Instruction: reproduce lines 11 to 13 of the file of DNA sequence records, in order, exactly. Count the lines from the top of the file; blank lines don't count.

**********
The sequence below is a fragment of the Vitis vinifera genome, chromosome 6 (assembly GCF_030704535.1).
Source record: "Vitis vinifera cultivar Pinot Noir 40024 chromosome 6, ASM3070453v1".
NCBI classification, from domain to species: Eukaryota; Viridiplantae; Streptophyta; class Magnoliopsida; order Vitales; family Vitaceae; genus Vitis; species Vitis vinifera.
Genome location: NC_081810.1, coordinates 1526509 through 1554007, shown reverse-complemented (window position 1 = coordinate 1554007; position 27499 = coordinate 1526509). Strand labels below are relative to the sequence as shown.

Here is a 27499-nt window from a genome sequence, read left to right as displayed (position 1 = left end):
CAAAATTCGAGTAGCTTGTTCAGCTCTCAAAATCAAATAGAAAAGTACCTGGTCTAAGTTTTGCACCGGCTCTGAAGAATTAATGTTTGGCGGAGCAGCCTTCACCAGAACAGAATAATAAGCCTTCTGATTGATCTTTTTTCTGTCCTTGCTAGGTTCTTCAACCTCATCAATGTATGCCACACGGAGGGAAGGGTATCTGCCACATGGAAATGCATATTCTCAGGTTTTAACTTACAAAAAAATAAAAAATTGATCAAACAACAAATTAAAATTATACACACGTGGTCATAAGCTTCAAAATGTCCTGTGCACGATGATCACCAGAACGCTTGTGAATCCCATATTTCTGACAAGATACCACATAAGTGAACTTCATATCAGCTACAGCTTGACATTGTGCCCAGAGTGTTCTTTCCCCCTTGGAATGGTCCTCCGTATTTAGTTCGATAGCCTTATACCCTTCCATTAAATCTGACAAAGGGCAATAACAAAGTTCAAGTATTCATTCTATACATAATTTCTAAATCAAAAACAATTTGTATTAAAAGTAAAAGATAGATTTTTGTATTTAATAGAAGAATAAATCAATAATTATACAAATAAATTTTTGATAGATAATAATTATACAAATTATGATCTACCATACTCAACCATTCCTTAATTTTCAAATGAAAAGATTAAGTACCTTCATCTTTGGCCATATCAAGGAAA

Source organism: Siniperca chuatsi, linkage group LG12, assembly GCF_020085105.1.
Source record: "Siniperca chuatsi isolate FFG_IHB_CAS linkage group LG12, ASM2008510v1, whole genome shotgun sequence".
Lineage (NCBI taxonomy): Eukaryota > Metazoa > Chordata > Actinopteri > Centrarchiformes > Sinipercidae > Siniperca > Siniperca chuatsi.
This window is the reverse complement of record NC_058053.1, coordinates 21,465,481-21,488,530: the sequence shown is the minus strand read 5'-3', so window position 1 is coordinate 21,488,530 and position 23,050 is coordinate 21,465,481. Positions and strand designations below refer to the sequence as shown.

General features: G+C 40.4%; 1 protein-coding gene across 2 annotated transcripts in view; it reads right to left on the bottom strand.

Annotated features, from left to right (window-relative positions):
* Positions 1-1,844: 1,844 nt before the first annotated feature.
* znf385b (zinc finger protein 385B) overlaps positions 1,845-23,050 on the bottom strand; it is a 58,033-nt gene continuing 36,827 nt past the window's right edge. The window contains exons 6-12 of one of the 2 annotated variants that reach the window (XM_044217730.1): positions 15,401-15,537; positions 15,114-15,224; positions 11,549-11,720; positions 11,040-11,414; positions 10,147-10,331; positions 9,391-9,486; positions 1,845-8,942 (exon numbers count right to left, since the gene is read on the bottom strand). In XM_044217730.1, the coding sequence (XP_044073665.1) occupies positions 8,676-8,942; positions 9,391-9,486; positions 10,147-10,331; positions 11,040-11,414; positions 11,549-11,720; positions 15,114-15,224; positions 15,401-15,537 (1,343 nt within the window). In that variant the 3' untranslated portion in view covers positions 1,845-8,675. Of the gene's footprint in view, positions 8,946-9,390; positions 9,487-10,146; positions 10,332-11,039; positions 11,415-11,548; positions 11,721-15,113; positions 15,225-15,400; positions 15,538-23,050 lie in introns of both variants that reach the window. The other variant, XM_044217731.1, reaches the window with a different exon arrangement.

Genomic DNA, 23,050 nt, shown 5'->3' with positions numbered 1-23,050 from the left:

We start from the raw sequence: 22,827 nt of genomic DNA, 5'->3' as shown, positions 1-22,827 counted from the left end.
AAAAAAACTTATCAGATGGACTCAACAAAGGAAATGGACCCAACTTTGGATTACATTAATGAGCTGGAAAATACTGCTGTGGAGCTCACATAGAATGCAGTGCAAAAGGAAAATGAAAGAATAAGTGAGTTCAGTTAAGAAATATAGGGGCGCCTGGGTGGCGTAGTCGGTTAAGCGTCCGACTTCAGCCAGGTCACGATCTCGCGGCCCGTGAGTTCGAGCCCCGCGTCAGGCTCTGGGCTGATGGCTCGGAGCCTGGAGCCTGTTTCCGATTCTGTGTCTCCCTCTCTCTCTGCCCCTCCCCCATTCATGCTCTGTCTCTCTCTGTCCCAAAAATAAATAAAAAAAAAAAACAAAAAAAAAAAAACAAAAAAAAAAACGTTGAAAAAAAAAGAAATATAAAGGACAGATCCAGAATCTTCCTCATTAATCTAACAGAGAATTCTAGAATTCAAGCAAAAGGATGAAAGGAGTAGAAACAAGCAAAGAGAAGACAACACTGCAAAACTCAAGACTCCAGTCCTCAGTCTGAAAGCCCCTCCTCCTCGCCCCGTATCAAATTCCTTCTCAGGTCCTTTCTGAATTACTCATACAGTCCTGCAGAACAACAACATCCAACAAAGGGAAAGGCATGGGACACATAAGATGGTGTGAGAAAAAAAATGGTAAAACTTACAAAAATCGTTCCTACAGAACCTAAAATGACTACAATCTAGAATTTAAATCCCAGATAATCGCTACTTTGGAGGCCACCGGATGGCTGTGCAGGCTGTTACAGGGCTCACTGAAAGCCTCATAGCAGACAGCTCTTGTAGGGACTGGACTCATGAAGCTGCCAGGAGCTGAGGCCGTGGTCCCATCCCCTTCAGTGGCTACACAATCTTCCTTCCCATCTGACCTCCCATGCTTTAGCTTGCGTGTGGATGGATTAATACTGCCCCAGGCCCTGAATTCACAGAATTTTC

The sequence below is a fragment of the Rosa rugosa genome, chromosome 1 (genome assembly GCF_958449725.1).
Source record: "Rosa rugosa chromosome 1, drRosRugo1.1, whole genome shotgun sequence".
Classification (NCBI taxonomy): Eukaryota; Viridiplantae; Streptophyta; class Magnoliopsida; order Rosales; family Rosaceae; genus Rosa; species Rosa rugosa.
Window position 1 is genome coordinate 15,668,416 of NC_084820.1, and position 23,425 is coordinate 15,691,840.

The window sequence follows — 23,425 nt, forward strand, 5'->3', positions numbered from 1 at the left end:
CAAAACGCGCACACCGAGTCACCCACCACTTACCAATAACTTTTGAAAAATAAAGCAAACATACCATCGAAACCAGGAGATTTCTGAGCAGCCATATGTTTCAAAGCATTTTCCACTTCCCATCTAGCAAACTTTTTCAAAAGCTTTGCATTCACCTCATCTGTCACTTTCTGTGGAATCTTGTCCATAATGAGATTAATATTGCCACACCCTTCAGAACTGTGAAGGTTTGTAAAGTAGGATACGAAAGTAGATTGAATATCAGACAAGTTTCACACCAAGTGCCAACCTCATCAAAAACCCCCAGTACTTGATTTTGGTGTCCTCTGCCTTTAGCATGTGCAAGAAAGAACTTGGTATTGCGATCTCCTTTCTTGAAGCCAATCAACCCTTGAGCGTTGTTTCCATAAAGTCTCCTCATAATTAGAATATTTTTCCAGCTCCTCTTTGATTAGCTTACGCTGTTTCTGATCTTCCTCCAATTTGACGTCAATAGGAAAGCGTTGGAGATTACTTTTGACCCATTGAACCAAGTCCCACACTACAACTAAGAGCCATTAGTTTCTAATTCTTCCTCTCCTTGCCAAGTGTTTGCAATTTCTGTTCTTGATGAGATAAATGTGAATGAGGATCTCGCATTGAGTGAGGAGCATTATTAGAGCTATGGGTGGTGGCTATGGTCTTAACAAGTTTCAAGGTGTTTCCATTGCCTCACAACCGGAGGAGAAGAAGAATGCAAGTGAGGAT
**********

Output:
General features: G+C 40.4%; 1 protein-coding gene across 2 annotated transcripts in view; it reads right to left on the bottom strand.

Annotated features, from left to right (window-relative positions):
* Positions 1-1,844: 1,844 nt before the first annotated feature.